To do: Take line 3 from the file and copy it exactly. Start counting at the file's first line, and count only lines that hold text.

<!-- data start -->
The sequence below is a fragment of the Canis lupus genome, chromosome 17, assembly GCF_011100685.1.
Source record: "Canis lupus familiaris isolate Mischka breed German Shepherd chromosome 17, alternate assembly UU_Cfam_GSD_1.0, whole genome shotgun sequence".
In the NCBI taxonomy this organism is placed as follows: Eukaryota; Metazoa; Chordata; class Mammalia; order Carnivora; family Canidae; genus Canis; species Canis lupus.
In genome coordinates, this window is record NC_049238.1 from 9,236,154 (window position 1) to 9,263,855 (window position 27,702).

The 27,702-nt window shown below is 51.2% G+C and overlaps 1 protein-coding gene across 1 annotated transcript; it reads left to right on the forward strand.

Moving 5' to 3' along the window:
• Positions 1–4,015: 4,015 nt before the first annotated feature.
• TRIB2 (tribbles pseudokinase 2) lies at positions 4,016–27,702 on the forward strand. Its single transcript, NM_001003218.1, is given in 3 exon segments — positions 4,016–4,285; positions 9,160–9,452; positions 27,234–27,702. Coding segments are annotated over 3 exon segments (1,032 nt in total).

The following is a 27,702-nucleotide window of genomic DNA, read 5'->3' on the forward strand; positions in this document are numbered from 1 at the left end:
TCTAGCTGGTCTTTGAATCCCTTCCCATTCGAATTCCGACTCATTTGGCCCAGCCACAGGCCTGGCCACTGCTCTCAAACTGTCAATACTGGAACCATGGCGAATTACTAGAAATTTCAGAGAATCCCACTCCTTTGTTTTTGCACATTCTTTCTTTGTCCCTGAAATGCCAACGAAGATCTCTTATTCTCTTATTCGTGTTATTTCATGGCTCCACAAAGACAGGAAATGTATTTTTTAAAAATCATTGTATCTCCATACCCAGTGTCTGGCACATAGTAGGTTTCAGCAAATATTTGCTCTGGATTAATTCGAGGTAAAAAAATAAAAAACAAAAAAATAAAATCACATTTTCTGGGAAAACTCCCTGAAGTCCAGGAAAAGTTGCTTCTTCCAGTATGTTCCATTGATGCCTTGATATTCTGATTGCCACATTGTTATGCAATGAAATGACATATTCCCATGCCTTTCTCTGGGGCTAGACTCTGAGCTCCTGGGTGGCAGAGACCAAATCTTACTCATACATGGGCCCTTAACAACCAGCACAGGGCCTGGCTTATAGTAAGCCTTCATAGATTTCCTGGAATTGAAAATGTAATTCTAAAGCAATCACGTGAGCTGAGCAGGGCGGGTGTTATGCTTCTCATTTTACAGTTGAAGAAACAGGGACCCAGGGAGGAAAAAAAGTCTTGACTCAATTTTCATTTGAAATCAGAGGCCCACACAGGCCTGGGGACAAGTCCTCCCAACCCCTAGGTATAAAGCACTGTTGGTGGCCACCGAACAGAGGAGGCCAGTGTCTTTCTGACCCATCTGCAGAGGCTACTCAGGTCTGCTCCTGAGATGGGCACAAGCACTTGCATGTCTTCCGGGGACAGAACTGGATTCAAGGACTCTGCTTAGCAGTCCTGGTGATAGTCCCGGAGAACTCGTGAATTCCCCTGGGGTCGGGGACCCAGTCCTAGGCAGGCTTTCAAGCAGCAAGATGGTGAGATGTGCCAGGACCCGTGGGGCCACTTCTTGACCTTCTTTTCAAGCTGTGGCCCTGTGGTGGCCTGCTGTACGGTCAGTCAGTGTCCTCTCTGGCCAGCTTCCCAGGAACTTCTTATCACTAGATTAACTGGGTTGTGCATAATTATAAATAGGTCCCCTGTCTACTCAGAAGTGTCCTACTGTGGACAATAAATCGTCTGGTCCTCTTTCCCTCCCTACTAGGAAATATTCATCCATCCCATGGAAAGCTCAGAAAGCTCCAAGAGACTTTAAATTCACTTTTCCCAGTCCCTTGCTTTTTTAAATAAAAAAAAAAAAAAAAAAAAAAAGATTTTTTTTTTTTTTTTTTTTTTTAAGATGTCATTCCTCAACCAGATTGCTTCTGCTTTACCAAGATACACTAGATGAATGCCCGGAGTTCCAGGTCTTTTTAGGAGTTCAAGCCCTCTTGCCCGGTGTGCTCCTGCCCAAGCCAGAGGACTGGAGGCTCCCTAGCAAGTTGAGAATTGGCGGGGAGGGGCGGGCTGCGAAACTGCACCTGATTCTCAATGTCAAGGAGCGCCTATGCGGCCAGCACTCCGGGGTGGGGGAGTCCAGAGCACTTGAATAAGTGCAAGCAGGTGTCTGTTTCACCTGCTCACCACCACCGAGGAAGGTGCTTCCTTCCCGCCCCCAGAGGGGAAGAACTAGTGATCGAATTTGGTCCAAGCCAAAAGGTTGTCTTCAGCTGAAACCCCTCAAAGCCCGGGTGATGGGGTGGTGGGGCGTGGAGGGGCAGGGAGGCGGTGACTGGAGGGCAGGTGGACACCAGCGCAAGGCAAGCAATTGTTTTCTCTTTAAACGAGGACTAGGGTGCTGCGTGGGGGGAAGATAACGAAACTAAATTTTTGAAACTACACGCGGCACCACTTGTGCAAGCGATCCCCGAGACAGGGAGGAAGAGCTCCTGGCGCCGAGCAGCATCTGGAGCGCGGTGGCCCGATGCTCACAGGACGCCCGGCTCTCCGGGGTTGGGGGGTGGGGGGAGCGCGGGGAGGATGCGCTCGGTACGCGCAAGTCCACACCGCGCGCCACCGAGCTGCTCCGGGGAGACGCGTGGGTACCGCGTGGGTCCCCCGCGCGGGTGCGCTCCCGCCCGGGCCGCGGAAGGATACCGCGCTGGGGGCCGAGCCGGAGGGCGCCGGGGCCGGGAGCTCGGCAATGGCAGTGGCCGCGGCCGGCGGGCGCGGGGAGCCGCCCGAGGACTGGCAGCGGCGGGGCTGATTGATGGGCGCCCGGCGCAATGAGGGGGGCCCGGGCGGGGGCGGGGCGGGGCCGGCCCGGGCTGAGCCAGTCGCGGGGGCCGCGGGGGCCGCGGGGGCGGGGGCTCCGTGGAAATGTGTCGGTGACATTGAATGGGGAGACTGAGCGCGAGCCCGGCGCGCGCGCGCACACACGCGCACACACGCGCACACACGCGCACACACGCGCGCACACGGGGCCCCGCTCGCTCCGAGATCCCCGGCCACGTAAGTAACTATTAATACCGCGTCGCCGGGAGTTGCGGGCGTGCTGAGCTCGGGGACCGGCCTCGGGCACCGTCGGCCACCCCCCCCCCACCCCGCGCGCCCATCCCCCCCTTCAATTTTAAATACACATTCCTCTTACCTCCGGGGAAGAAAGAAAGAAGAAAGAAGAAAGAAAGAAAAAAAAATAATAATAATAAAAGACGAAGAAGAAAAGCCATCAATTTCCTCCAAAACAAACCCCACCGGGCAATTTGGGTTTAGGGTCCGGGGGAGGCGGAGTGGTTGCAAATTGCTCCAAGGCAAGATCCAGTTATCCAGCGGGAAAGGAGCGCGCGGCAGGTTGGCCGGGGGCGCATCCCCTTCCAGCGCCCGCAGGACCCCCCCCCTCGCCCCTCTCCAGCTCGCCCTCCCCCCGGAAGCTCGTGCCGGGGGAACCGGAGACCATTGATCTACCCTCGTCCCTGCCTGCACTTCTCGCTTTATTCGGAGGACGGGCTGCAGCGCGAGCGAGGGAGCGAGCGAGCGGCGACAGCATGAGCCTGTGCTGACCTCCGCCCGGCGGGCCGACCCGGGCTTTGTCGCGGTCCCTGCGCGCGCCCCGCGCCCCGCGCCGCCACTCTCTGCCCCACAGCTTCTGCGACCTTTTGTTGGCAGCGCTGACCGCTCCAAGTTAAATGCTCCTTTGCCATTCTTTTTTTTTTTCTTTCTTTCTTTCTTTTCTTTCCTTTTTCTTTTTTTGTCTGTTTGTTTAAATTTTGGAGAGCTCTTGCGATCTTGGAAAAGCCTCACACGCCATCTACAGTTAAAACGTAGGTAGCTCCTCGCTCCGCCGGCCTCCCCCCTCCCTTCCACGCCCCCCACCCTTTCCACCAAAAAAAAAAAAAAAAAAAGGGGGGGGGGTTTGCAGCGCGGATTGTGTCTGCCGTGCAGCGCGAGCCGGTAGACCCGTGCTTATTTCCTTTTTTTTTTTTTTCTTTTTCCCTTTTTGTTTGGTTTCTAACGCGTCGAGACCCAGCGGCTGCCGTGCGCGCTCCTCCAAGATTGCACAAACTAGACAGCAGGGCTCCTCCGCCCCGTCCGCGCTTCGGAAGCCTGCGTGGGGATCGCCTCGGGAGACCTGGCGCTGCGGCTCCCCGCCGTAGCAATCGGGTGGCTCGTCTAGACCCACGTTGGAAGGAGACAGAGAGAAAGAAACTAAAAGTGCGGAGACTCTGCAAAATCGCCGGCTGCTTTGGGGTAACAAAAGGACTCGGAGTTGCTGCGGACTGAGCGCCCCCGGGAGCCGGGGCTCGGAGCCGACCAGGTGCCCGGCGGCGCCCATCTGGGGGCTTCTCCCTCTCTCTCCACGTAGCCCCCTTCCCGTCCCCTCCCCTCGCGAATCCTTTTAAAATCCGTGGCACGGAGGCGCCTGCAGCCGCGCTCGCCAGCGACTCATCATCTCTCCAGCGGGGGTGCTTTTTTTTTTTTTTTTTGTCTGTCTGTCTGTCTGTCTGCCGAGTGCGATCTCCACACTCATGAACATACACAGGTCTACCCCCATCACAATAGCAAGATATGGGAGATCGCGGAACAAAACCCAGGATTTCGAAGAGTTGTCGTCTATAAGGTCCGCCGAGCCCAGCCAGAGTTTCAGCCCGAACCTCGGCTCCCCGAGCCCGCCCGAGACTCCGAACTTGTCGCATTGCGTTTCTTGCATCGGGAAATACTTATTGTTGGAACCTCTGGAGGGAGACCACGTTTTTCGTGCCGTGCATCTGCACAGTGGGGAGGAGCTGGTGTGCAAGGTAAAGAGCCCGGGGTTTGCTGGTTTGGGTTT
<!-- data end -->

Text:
In the NCBI taxonomy this organism is placed as follows: Eukaryota; Metazoa; Chordata; class Mammalia; order Carnivora; family Canidae; genus Canis; species Canis lupus.